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WhatsApp will strive once more to persuade you to conform to the brand new privateness coverage

This time, WhatsApp will put a banner in its app to explain that the new privacy policy will not affect private chats with friends and family.

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19, 2021

3 min read

This story originally appeared on PCMag

WhatsApp is preparing to re-convince users to agree to the updated privacy policy after the first attempt resulted in people being put off.

Facebook's own app will add a banner in WhatsApp over the next two weeks, emphasizing that WhatsApp's end-to-end encryption will remain for your chats with friends and family. According to Will Cathcart, the head of WhatsApp, the privacy of your personal conversations will therefore not change at all.

Related Topics: How To Prevent Your WhatsApp Account From Being Stolen

"The most important thing is that WhatsApp can not read your personal messages and we can not hear your personal calls," he said in a video on Thursday.

We're doing more to explain how WhatsApp continues to protect people's privacy and I wanted to share our plans here first.

– Will Cathcart (@wcathcart) February 18, 2021

The app's last attempt to convince users to accept an updated privacy policy failed horribly. The wording used by WhatsApp to convey the implied changes had no choice but to share their details with parent company Facebook or their account would be closed.

Facebook's recording of the misuse of people's personal information was not helpful. As a result, some users flocked to competing messaging apps like Signal and Telegram. The controversy was so bad that WhatsApp put the brakes on the adoption of the privacy policy, which was originally scheduled to go into effect on February 8th.

This time WhatsApp will try to better explain why the privacy policy doesn't mean any changes to users' personal chats. However, this policy allows Facebook to manage the chats you have with a business on WhatsApp. The social network hopes to monetize this access by helping companies process their chats with customers and potentially gain commercial insights from them.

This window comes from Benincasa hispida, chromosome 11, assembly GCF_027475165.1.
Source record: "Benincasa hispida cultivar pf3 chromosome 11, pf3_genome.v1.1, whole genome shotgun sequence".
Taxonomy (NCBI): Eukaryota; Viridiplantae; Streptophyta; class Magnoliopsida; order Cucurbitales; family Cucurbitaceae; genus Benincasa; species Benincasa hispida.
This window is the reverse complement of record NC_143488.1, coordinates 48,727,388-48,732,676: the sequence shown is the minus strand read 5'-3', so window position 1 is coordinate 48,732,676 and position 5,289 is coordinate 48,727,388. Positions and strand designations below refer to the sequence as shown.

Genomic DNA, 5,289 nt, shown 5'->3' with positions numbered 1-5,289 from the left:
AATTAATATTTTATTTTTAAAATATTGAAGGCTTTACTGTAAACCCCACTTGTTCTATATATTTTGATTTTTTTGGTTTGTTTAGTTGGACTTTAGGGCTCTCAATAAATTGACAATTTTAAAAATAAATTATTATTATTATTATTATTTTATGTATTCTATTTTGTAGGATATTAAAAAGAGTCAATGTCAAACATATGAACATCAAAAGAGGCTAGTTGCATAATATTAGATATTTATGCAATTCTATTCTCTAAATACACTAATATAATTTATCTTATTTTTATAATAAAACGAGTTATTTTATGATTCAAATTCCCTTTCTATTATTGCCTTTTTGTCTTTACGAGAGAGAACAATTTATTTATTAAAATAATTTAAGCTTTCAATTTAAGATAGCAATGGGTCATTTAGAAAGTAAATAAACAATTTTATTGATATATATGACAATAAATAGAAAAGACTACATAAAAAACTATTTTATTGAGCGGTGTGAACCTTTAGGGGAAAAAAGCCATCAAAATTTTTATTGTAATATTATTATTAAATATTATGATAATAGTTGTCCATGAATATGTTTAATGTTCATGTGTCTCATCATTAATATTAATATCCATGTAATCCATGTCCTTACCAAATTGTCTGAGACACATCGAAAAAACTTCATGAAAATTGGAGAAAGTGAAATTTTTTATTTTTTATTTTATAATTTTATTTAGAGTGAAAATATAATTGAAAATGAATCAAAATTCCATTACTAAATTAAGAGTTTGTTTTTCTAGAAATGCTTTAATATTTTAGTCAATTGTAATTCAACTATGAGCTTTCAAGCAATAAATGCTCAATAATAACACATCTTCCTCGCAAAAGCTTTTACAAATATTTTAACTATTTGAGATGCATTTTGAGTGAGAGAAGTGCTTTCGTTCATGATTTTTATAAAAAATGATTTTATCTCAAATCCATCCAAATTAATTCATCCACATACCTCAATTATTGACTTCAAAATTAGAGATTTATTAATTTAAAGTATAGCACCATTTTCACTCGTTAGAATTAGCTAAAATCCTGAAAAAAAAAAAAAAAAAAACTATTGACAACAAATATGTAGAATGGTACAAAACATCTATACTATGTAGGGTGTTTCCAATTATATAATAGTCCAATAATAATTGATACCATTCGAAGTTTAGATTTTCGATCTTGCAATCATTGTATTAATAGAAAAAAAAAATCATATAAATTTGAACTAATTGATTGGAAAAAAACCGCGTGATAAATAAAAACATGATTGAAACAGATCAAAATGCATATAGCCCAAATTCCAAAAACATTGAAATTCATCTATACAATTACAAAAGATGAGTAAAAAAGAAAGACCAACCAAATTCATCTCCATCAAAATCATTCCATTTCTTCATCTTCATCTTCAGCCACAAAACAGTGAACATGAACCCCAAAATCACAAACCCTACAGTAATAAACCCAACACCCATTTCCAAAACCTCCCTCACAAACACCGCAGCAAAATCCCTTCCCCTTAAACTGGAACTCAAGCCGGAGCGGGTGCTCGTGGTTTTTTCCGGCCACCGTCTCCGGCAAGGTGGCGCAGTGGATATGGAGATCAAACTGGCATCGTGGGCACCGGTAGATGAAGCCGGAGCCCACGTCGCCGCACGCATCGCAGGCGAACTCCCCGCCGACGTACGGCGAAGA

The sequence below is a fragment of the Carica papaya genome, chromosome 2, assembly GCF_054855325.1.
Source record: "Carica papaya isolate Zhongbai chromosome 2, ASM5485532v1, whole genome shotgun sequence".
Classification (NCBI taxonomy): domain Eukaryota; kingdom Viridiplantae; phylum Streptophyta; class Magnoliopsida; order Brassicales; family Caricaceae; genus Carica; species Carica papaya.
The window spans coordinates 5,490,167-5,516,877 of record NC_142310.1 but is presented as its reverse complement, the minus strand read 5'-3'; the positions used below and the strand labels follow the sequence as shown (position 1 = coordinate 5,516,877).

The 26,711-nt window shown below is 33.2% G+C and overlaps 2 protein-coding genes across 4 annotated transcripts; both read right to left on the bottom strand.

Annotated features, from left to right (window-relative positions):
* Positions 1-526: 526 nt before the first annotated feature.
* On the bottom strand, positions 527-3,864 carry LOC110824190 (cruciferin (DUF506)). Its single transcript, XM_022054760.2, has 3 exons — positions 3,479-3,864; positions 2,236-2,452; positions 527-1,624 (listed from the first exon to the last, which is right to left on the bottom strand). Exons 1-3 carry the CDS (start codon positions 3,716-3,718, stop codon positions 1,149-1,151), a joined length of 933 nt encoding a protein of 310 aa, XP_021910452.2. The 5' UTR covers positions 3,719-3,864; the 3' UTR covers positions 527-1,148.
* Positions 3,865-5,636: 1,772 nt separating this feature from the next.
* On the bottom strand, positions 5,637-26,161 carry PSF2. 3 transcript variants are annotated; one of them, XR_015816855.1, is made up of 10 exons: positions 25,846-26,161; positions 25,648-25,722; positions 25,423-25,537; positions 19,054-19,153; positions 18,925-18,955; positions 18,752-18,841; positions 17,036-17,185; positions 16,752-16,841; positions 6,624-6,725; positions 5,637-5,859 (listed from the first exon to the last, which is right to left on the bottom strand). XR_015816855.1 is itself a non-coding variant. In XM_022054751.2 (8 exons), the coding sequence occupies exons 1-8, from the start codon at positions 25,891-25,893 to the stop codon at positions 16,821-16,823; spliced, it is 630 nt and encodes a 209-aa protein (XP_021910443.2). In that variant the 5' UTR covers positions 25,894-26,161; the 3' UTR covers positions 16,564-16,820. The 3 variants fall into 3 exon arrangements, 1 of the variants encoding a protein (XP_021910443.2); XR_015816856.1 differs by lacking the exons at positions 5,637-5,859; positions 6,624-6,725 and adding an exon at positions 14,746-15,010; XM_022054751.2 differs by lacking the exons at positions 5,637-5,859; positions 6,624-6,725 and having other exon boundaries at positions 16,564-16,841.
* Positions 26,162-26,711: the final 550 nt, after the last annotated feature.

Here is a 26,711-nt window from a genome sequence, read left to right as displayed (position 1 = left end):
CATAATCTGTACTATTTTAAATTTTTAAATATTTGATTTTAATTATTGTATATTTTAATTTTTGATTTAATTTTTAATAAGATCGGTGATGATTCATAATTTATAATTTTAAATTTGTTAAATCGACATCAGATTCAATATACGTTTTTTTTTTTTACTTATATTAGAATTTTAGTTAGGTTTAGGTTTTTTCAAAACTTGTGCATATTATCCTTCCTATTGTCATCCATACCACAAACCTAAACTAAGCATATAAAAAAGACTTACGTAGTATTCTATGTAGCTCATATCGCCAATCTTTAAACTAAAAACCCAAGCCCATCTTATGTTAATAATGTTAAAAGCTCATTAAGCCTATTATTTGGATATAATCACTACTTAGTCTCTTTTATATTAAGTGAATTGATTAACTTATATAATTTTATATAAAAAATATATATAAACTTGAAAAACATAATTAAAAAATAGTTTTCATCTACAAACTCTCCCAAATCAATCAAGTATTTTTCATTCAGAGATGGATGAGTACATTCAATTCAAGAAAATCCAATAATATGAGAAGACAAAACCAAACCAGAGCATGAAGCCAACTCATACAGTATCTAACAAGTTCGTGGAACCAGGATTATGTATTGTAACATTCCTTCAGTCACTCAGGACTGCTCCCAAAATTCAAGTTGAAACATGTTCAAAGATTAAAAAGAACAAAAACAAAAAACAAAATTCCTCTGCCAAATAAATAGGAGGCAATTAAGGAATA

This probably leads to a loophole in the end-to-end encryption of the system. However, WhatsApp suggests that your chats with a company like a retailer or an airline aren't exactly private anyway. "Regardless of whether you communicate with a company by phone, email or WhatsApp, they can see what you say and may use this information for their own marketing purposes, including advertising on Facebook," the company explains in an FAQ on the updated Privacy Policy.

At the same time, users can specify that they never want to communicate with a company via the app. “You are in control. It's up to you whether or not to share your number with a company and you can always block a company, ”adds the FAQ.

However, the controversy centers around the lack of trust in Facebook and possibly tech companies in general. Therefore, WhatsApp's assurances may not be enough to convince some users.

WhatsApp has not specified a deadline by which users must agree to the updated privacy policy. However, in a blog post on Thursday, the messaging app said, "At some point, we'll remind people to review and accept these updates to keep using WhatsApp."

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